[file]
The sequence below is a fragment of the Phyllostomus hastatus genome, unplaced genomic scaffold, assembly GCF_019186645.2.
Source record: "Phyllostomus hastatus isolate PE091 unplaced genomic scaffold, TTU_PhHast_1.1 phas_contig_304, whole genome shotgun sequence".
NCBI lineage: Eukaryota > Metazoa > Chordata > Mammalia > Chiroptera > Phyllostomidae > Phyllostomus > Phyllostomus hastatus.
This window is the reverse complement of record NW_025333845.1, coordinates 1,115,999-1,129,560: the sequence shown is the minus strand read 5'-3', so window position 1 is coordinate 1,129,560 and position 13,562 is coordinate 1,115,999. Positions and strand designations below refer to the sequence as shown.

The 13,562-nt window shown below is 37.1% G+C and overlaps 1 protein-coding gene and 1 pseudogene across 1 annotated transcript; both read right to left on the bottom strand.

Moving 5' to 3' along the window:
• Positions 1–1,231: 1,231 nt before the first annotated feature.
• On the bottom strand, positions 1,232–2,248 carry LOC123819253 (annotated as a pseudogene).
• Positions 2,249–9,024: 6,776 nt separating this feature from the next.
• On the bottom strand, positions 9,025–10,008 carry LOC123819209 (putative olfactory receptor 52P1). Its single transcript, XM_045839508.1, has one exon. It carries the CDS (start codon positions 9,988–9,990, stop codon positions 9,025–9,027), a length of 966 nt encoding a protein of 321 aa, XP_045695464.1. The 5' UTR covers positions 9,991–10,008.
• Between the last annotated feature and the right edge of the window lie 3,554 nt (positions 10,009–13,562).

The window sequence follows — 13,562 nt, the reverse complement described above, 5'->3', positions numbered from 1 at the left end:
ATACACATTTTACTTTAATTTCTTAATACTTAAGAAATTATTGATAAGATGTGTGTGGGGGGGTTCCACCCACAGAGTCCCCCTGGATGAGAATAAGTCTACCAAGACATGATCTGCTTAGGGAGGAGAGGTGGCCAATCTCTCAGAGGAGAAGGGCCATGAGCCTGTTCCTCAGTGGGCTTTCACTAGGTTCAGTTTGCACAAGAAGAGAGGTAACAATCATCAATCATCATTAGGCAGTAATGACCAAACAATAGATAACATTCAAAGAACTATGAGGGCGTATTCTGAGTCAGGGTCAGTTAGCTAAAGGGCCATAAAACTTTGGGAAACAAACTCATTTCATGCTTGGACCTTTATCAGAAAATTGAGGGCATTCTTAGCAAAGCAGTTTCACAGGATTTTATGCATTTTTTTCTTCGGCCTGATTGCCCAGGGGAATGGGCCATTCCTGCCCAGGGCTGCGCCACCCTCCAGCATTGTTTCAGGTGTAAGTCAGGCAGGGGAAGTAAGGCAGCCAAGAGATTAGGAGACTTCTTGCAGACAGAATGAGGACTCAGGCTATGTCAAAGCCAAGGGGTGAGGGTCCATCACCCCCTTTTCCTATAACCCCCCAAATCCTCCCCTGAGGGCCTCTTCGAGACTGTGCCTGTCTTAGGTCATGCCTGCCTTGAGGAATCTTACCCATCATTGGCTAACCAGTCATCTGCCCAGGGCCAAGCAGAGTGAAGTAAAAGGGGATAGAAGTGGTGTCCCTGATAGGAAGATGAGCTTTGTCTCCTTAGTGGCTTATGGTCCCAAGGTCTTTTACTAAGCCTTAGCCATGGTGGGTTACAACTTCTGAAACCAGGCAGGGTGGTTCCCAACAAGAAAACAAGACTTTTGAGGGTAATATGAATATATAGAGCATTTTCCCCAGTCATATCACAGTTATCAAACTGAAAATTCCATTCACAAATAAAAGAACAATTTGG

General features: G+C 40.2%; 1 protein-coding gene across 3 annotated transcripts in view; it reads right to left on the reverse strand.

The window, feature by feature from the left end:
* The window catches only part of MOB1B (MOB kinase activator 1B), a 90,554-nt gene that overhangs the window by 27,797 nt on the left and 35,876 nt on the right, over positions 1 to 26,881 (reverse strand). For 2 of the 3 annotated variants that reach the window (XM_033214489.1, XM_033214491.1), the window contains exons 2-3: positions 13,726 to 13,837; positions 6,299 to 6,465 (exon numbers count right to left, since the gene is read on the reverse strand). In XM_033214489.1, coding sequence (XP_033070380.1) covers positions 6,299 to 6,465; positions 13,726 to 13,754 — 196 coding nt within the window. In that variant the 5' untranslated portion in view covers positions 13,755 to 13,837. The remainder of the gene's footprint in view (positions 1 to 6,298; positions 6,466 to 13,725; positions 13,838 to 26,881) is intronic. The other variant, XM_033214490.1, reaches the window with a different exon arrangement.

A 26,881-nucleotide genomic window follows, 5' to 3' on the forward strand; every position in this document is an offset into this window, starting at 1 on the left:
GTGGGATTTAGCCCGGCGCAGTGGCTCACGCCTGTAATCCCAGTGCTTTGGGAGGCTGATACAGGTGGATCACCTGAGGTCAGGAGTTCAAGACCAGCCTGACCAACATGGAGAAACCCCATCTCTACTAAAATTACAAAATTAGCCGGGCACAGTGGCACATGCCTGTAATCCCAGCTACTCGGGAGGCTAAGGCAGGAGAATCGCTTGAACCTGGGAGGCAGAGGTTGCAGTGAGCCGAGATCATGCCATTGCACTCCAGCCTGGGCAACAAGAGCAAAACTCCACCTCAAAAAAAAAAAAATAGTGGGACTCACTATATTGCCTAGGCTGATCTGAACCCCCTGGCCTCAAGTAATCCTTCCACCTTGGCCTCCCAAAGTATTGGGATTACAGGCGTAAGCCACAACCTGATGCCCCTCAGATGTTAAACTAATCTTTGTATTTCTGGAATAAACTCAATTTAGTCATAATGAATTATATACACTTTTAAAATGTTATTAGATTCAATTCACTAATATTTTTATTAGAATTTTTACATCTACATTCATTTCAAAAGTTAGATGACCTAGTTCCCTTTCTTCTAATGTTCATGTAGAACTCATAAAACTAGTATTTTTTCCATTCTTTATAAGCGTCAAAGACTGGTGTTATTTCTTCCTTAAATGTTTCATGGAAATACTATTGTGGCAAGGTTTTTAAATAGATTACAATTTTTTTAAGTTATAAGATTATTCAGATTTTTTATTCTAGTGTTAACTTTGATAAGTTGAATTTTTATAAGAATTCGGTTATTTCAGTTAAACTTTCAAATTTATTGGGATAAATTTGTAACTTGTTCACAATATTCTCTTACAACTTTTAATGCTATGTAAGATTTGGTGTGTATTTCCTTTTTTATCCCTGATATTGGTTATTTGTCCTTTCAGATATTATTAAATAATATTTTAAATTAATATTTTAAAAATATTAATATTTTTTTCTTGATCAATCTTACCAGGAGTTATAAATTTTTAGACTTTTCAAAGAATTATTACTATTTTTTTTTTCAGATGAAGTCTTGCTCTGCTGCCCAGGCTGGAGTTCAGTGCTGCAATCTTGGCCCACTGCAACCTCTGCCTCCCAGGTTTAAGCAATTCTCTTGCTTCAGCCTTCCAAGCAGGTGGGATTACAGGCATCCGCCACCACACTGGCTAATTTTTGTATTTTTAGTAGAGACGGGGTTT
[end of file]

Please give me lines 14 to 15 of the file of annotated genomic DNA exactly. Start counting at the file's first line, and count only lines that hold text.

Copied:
General features: G+C 40.2%; 1 protein-coding gene across 3 annotated transcripts in view; it reads right to left on the reverse strand.

The window, feature by feature from the left end: